The Great Pyramid of Giza is one of the most geometrically perfect structures ever built on planet Earth. You can find books, careers, even entire lives devoted to theories about how it was built and what its intended purpose was.
However, even if you’re a first time onlooker, whether in person or in a photograph, one thing is blatantly obvious–the top seems to be missing.
According to otherworldmystery.com, the top or capstone is traditionally thought to be the last piece added when constructing a pyramid. Some have speculated that the Great Pyramid’s capstone was made of solid gold, or in some theories, at least gold-plated.
Of course presently undetermined, some have stated this was for an aesthetic purpose, boasting the wealth and power of the Pharaoh Cheops, for whom it was supposedly built.
Others have offered a more functional explanation such as The Great Pyramid is actually a machine and its design, including a massive gold capstone, was intended for harnessing and transmitting energy, not just for showing-off.
Since the capstone is absent, rumors abound as to why it’s missing or where it has gone. Egyptologists tend to stick by their guns–namely, that the pyramid was a tomb built for Cheops around 2500 BC and that the capstone is missing because it was looted, similar to other A̳n̳c̳i̳e̳n̳t̳ Egyptian relics and tombs.
Archaeologists, geologists, and researchers have been poking holes in this mainstream theory for decades. If you want the official version of The Great Pyramid and its missing capstone, go read the first paragraph of any encyclopedia entry. We will explore some of the “other” theories for those who find it hard to swim in the mainstream.
The First Building?
Readers familiar with the work of Edgar Cayce, Graham Hancock, or Erich von Daniken have undoubtedly heard of Atlantis or of the prehistoric c̳i̳v̳i̳l̳i̳z̳a̳t̳i̳o̳n̳s̳ whose technological advancement is claimed to rival or surpass our own.
The location of this mysterious land has never been proven, though most tend to agree that Atlantis was somewhere in the Atlantic Ocean. Some researchers propose that our modern era of civilization began with the destruction of the old era, or Atlantis.
Across the globe, nomadic peoples and primitive cultures seemed to experience advancements in sudden bursts. One theory is that these cultures were infiltrated by refugees from the Atlantean culture. They brought with them the knowledge for advancing technology and thus seeding a modern civilization.
In this theory, many believe that The Great Pyramid (with its capstone) is much, much older than commonly suggested. In fact, some believe it was built to preserve the Atlantean legacy.
Others suggest that it was built after the cataclysm, using the knowledge that the refugees had preserved. Either way, the precision and technology necessary to build this massive structure eludes even the cutting-edge of modern science.
When examining why The Great Pyramid was built, we will further discuss two hypotheses.
1. The design of the pyramid encodes mathematical information about the form and function of the universe. It was made so large with the hardest stone around in order to protect this vital information and to ensure that it would stand the test of time.
2. The finished pyramid (with capstone) was a device or machine for harnessing and using energy.
Who built The Great Pyramid, and when it was built remains a mystery, however, the mathematics that are so ubiquitous in its design are not. Contrary to popular belief, there are no inscriptions or hieroglyphs inside the pyramid.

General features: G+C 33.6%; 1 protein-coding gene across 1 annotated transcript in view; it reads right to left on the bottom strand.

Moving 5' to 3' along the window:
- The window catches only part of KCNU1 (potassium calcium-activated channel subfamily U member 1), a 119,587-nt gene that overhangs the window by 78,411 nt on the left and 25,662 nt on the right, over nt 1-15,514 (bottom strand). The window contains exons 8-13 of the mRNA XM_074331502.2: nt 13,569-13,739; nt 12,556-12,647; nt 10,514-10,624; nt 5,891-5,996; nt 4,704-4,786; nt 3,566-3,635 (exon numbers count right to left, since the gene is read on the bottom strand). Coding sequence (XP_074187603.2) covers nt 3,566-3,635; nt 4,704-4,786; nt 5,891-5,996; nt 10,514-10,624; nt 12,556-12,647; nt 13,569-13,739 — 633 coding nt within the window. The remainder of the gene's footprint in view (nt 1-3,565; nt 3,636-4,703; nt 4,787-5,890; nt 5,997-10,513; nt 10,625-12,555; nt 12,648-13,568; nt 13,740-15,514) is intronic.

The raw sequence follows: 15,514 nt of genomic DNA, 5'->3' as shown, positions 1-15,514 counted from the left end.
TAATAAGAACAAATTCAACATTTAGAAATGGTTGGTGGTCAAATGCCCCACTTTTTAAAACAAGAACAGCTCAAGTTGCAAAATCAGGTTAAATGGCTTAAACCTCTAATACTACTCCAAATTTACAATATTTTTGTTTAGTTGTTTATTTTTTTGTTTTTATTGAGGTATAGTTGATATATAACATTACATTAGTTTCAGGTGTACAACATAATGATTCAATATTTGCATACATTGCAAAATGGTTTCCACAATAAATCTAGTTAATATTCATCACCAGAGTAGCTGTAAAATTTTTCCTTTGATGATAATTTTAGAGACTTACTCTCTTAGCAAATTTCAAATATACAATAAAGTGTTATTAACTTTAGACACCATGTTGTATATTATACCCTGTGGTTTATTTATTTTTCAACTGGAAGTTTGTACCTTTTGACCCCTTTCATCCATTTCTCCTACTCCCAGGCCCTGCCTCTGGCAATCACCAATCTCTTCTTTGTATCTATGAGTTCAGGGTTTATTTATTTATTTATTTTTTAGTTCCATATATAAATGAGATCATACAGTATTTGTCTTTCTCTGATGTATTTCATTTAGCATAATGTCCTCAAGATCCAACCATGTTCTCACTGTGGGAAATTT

The only clues we have are measurements, ratios, and proportion. Some believe that the pyramid is a geometric representation of the Earth. The length of the bases, the height, and the slope of the sides correspond to the circumference of the Earth, its diameter, and its surface area.
This data is essential to travel, astronomy, and cartography, among other things. The imaginary numbers Pi and Phi, though often attributed to Greek astronomers, are also prevalent in the much older Great Pyramid.
Unlike the mathematical hypothesis above, the “machine” theory looks to the inner parts of the pyramid, such as its rooms and chambers. The inner-workings of the pyramid were designed in a very odd, but specific way. The Queen’s Chamber and The Grand Gallery, in particular, are designed in such an elaborate manner that it casts doubt onto their “official” functions as simply a tomb and a passageway.
The peculiar nature of the inside of the pyramid has inspired a number of studies and speculations as to the acoustical properties of these rooms, the specific material chosen for their construction, the relationship of the rooms to one another, and the type of energy that The Great Pyramid was built to manipulate. Sub-theories and possible explanations are many, but the verdict is still out on what kind of machine this pyramid really was, or is.
The common theme among these sub-theories is that the pyramid does not function without the capstone. The capstone completes the pyramid and is considered the most important part. Without it, we’re left with a 13-acre, six-million-ton mystery.
The golden capstone has been missing for as long as history seems to remember. Could it be the missing piece to the most advanced machine on our planet?
The Egyptian Government had plans to put a gold-plated capstone on The Great Pyramid at the turn of the century to celebrate the beginning of its seventh millennium, but scrapped its plans at the last minute, with no real explanation.
Whether this was to restore the energetic function of the pyramid, or simply a gesture to promote tourism and Egyptian history, we may never know. And so, tomb, puzzle, or machine, The Great Pyramid remains incomplete, like the symbol found on the back of every American one-dollar bill.